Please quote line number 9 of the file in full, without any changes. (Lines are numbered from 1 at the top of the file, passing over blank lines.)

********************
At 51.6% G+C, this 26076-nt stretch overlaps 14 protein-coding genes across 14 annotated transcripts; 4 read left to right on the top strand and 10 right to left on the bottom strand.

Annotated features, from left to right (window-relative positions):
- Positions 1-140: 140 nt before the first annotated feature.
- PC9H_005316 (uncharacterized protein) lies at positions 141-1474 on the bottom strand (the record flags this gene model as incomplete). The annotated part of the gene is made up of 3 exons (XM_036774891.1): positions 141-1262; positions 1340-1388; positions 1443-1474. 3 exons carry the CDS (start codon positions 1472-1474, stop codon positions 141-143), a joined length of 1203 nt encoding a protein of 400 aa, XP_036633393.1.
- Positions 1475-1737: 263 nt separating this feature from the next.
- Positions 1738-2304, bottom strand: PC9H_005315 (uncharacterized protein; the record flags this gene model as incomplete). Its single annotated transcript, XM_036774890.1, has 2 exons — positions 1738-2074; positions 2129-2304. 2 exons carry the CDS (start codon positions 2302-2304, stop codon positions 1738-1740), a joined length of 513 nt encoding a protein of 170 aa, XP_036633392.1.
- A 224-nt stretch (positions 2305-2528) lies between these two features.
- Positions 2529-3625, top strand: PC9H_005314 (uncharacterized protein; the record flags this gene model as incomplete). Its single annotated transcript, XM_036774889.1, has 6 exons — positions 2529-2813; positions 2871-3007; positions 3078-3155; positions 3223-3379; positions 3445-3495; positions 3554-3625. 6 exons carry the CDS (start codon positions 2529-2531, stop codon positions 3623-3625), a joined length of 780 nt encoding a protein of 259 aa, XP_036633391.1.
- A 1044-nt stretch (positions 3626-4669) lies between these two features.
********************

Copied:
- A 1044-nt stretch (positions 3626-4669) lies between these two features.